Schumer Launches Push To Investigate Security Policies Of Smart TVs

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NEW YORK – As holiday shopping season heats up, U.S. Senator Chuck Schumer is sounding the alarm on the security of smart TVs.






Last month, the Federal Bureau of Investigation issued a warning that smart TVs, which can connect to the internet and collect data on users, since they’re often equipped with features such as microphones and cameras, present a number of potential security threats to New Yorkers.

Schumer explained that TV manufacturers, app developers, and hackers can gain access to critical data that smart TVs collect on users, risking the exposure of their private information.



Similarly, the National Institute of Standards and Technology has also recognized the risk of unsecure devices, such as smart TVs, and previously issued a draft of recommended features for industry to implement to improve their security, with the public comment period for these recommendations recently concluding.

To protect New York homes from potential security threats, Schumer urged the Federal Trade Commission to both immediately open an investigation into the data protection and security of smart TVs—by TV manufacturers and software application developers—and develop recommendations for the production of secure smart TVs.











Additionally, Schumer called on NIST to update Congress on any feedback received during its recent public comment period for its security feature recommendations for smart TVs.

“Smart TVs are always one of the hottest items on our holiday shopping lists, but rather than adding convenience and security to our homes, these devices roll out the welcome mat for both manufacturers and app designers, as well as potential voyeurs, robbers, blackmailers and other criminals. The FBI said as much last month, and the National Institute of Standards and Technology before that, so it’s time to reign this serious threat in,” said Senator Schumer. “While everyone loves having guests in their homes over the holidays, they need to be invited—and the hackers and corporations on the other end of smart TVs aren’t. That’s why I’m calling on the feds to both investigate the data protection policies of these corporations and to issue updated recommendations for the production of secure smart TVs, to ensure that the private information of Upstate New Yorkers is kept that way.”

Schumer explained that of particular concern regarding smart TVs is the collection and storage of users’ data.

These devices can collect a large amount of consumer information and data, ranging from an individual’s viewing habits to video and audio recordings often times without the knowledge of consumers.

Schumer argued that this private information must be stored in a secure setting with specific data safeguards, and that manufacturers should acknowledge individual consumer rights.

Furthermore, Schumer explained, because smart TVs are connected to the internet, bad actors have the ability to hack them and gain unauthorized access.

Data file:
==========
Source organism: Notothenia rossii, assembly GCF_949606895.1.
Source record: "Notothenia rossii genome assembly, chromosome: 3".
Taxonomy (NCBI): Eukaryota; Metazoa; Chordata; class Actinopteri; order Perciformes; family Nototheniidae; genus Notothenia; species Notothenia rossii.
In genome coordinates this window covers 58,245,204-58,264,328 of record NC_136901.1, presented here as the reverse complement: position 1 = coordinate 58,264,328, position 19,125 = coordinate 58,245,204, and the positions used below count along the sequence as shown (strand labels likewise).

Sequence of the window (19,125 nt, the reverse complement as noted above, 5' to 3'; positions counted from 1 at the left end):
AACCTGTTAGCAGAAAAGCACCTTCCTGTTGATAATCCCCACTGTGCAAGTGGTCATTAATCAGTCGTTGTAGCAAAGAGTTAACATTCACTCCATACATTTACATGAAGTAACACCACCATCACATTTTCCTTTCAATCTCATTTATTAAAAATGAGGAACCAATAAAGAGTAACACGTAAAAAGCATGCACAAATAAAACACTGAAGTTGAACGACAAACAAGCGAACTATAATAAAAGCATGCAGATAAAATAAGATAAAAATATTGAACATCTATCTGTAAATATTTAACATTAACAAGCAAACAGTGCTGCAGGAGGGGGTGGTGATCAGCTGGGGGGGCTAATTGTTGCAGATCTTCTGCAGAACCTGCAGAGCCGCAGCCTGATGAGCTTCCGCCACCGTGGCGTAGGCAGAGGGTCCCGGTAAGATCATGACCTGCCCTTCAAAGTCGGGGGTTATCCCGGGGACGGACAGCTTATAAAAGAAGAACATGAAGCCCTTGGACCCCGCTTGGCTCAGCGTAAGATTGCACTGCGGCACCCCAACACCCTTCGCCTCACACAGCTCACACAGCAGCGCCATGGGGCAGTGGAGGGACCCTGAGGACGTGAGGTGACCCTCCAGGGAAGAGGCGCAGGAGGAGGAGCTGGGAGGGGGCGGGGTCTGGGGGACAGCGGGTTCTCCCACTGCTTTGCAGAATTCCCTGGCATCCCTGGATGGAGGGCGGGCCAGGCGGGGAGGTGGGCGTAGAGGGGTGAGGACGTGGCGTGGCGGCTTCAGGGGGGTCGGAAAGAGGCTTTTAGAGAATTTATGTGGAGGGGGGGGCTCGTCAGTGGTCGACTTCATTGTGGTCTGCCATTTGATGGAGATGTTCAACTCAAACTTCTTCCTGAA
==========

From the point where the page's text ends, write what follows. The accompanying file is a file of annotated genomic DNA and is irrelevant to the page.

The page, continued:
If a hacker, then, can gain access to one device on a user’s home network, there is also a risk that they could access and compromise other devices connected to the internet on that network. S

Schumer said that a successful hacker could turn off devices like refrigerators, switch on devices like cameras and microphones, and remotely spy on a home without the knowledge of the surveilled parties. Schumer added that this risk increases with the more internet-connected devices a consumer owns.

Schumer first drew attention to this issue in 2013 following a series of events that established the need for more secure smart TVs.

In one example, hackers in Russia broke into over 70,000 cameras across the world, including over 4,000 cameras in the United States, by using camera manufacturers’ default passwords.

Live video feed from the hacked cameras had at one time been streamed on the foreign website “www.insecam.cc.” The site’s stated purpose at the time was “to show the importance of settings and changing the security settings on internet cameras.”

Many of the hacked cameras were built onto smart TVs, demonstrating their absolute vulnerability. More recently, a 2018 Consumers Report investigation found that millions of smart TVs can be controlled by hackers that exploit easy-to-find security flaws in smart TVs, allowing them to change channels, play offensive content, or even increase the volume.

Specifically, Schumer called for the FTC to immediately open an investigation into the data protection and security of smart TVs by TV manufacturers and software application developers, to ensure that data is being protected. Additionally, Schumer requested the FTC develop and issue recommendations for the production of secure smart TVs to address these security concerns.

Last, Schumer urged NIST to update Congress on its security feature recommendations for smart TVs. Schumer argued that NIST should inform Congress of any relevant concerns received during the recent public comment period that might help to inform future Congressional action.

 

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